"It's great!" says Lawler; "it's as though I'd never left. I can't believe it's been almost nine months; it's seems like it's only been a week."
Kelly remarks on the differing commentary styles between the King and Paul Heyman, stating that Heyman's delivery was a lot darker, a lot edgier. "Paul had a different chemistry with Jim Ross than I did," says Lawler, "Maybe the fans weren't used to it. JR and I took nine years developing our style of commentary. The fans were comfortable with it. I have the fun, while JR keeps the story lines straight. The combination works.
With Paul, it was different. Not bad, just different. It was like he and JR were both driving the story lines, selling the action really hard.
"Then," he continues, "we got September 11th. The fans were getting dark, serious TV constantly, so they were looking for an escape, something they could have fun with and smile again."
"How does your return in Charlotte rank in your scrapbook, King?" asks Fink.
"The best one I ever had was my return to wrestling in 1983," says Lawler, "after I broke my leg. It was in Memphis, and the arena was sold out. I came up through the stage on this platform, and they put on this big entrance like something out of a Kiss concert, pyro, music and everything. Now, this was back when wrestlers usually just walked to the ring for their matches.
"Next was my winning the AWA Championship in 1988 from Curt Hennig, and in front of my hometown crowd.
"But that walk down the ramp in Charlotte, that ranks right up there. As I came down the ramp, Paul Heyman was being dragged up it, kicking and screaming, just raising hell. All I could do was point at him and laugh. Well, the roof came off the building! I've never heard a crowd cheer like that; it sent chills down my spine!"
"In the time you've been gone, King," says Kelly, "there have been some changes in the WWF. Who has been the biggest surprise to you?"
"Kurt Angle, " says Lawler, "no question about it. Fans don't realize how different it is, with him coming from an Olympic background and all. He was impressive before, and he's only gotten better since."
Kelly asks Lawler's opinion of Chris Jericho becoming Unified Champion.
"As the Champion," says Kelly, "he has to wrestle the match different, to put over his opponent. It's a totally changed environment for Jericho, just like it was for Ric Flair, just like it was for you, King. What's the difference like?"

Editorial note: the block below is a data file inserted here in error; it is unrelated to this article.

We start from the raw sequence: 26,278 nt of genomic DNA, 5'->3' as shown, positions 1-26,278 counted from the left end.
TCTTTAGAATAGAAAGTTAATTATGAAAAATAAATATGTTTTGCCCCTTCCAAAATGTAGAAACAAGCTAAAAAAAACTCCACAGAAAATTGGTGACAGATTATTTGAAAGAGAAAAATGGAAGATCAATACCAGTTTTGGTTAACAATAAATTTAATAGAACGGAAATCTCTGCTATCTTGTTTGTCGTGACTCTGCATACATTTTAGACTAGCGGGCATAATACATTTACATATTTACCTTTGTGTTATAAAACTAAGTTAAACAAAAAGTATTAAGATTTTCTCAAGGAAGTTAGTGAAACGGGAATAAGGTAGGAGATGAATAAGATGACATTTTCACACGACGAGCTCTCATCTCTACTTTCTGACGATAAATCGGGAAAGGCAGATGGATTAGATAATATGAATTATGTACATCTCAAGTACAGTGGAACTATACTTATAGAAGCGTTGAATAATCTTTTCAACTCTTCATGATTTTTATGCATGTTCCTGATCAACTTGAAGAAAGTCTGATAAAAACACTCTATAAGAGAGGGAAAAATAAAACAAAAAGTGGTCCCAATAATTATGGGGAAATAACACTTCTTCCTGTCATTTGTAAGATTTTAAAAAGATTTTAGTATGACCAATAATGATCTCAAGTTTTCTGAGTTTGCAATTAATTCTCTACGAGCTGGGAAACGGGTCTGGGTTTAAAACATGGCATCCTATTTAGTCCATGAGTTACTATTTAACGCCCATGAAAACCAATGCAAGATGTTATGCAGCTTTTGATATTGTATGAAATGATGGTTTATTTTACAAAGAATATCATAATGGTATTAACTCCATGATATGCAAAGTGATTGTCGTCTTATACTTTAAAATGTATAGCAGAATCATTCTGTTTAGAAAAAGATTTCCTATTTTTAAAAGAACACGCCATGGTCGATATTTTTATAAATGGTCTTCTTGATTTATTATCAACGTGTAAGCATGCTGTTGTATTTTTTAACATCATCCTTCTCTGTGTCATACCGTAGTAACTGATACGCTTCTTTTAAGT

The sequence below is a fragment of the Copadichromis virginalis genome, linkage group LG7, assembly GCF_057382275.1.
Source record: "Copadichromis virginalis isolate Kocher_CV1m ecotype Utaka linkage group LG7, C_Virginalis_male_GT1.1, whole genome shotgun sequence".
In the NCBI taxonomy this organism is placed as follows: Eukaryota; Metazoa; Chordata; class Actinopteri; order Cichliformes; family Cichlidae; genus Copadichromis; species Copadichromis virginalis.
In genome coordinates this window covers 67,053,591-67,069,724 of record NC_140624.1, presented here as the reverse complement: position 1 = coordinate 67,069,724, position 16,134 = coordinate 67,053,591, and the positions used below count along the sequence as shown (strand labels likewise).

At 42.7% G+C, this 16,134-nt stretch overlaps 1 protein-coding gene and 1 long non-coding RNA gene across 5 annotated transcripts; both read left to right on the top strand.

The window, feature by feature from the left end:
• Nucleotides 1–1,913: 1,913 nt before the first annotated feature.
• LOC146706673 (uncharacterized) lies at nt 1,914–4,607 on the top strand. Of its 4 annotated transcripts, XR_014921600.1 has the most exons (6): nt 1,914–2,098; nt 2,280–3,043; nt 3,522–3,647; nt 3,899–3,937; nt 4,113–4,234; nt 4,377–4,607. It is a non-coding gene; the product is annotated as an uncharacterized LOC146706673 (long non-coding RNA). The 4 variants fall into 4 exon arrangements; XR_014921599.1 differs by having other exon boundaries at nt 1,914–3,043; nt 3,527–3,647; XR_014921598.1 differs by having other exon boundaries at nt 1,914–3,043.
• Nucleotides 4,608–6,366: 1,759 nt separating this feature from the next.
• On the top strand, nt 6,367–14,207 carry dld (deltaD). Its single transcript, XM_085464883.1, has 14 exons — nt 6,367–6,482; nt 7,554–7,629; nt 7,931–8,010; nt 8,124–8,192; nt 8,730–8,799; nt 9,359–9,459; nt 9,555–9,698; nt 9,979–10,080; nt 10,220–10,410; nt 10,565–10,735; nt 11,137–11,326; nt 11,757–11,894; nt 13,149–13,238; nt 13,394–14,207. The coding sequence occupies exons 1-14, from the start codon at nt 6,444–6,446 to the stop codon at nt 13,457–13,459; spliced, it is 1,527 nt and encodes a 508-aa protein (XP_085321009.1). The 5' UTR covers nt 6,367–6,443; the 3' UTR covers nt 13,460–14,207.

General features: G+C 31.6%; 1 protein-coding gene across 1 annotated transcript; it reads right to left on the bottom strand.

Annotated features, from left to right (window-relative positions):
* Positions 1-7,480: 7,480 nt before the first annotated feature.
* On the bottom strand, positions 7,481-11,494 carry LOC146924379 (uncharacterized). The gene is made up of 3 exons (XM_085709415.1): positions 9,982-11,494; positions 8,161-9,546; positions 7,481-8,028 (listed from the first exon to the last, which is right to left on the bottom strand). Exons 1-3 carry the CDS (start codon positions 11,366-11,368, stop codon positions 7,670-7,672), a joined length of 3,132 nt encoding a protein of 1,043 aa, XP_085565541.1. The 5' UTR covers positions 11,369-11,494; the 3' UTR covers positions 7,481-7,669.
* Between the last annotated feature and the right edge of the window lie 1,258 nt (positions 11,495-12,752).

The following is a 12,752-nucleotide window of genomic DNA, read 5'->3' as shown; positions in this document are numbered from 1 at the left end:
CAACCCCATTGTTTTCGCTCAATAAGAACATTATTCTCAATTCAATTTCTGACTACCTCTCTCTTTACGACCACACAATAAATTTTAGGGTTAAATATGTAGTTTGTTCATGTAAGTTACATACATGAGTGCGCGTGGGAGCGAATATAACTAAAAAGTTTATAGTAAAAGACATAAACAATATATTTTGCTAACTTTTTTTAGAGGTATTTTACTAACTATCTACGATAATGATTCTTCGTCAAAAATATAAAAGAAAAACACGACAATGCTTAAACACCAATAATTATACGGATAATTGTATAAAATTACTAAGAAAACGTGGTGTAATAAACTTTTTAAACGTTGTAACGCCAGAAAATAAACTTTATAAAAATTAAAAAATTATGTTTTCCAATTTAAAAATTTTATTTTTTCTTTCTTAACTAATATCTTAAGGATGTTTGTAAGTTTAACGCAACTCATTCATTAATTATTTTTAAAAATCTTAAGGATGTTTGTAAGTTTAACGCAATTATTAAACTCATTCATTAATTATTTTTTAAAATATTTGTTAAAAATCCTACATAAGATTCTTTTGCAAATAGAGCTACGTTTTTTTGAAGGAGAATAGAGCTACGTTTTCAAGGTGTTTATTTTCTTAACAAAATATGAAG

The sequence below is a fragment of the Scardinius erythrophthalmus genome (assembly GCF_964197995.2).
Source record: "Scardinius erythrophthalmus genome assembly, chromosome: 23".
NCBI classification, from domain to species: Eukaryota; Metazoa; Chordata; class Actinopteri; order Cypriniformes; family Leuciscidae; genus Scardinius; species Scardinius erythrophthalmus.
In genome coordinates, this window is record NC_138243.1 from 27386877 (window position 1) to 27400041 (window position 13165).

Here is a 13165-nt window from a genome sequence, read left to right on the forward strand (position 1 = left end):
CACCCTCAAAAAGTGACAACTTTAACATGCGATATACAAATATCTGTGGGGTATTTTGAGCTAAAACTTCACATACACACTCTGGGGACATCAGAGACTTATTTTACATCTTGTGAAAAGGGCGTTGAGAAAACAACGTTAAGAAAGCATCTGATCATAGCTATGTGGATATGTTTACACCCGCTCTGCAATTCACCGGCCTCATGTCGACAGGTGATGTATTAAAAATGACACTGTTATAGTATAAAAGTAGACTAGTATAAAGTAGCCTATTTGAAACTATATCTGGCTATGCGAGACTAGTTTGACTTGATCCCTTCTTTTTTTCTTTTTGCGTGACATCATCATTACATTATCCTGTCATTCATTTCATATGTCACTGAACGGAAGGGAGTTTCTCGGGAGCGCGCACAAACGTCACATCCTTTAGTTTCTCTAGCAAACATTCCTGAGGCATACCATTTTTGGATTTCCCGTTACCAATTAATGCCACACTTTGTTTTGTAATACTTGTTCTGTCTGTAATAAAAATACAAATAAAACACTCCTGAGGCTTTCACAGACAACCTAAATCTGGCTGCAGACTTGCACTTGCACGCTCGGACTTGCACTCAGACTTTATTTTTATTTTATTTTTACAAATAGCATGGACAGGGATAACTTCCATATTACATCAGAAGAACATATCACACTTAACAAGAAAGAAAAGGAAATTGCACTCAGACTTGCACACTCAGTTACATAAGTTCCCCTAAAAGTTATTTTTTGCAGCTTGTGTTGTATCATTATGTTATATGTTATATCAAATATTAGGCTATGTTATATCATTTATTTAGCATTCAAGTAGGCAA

"You have to have a different mind-set," says Lawler, "you have to be less selfish, not an easy thing in a business where self-promotion is the key. If you don't have that different mind-set, there are plenty of guys behind you, just waiting to take your place. As Champion, you have to have the self-confidence that you ARE the Champ, and that you are a breed apart. The key to being a great Champ is to make yourself look easy to beat. You need to help your opponent make the fans believe that he's as good or maybe better than you are that he could take that Title from you any time he wants to. Most guys go into the ring only to make themselves look good. That's okay, but the Championship Title proves that you are the best, doesn't it? So why not get the mindset that you're there to get your opponent over with the fans and give them a good match? That way, everybody wins."
Caller One (Two?) asks "Mr. Mayor" how it's going?
Lawler laughs, saying that (his mayoral campaign) is on the shelf for now.
"How'd you get into doing color commentary?" asks the Caller. "I can see myself sitting at the announcers' table. How do I get into doing that?"
"I was always a good talker before I was a wrestler," says Lawler with a laugh. "Vince McMahon asked me to sit in one day. (Bobby) Heenan, Vince and Macho Man Randy Savage were doing the commentary on the show. Well, one night, just as we were getting ready to go on the air, we looked around and asked, "Where's Randy?" That night, Savage showed up on the competition's TV show. They put me in his seat, and I've been there ever since. It's not the job I wanted when I came to the WWF; I'm a wrestler, first and foremost.
"Commentary's a tough job. It sounds like I'm having fun, but there's a lot of pressure and hard work involved. Sometimes, I'd rather have a ten-minute wrestling match than do commentary. Now THAT'S fun!"
Fink remarks that Lawler has been around for a long time, seen and done a lot, and that the WWF will need him for a long time to come.
"Commentary's away of extending your life in this business," says Lawler. "It's not physical, and you don't risk getting injured. Well, being out there with Jim Ross and Michael Cole can involve some risk. But it's not my first love. I'm a wrestler; I love being in the ring, performing. And it does help with the commentary; it allows you to speak from experience. As far as play-by-play experience, well, Michael Cole comes from radio, and Jim Ross did NFL broadcasts. There's no set way to get into announcing, though it does help to have some broadcasting background."
Kelly changes the topic to the WWFE Holiday party this past week in Stamford.
Lawler says his invitation must have gotten lost in the mail.
The theme for the party was "Passion."
"When does the passion really begin for our business, King?" he asks.
"Well, it happened to me the first time I stepped into the ring," says Lawler. "I'd been a fan since I was a kid."
"As a kid, did you ever fantasize about being a wrestler?" asks Kelly.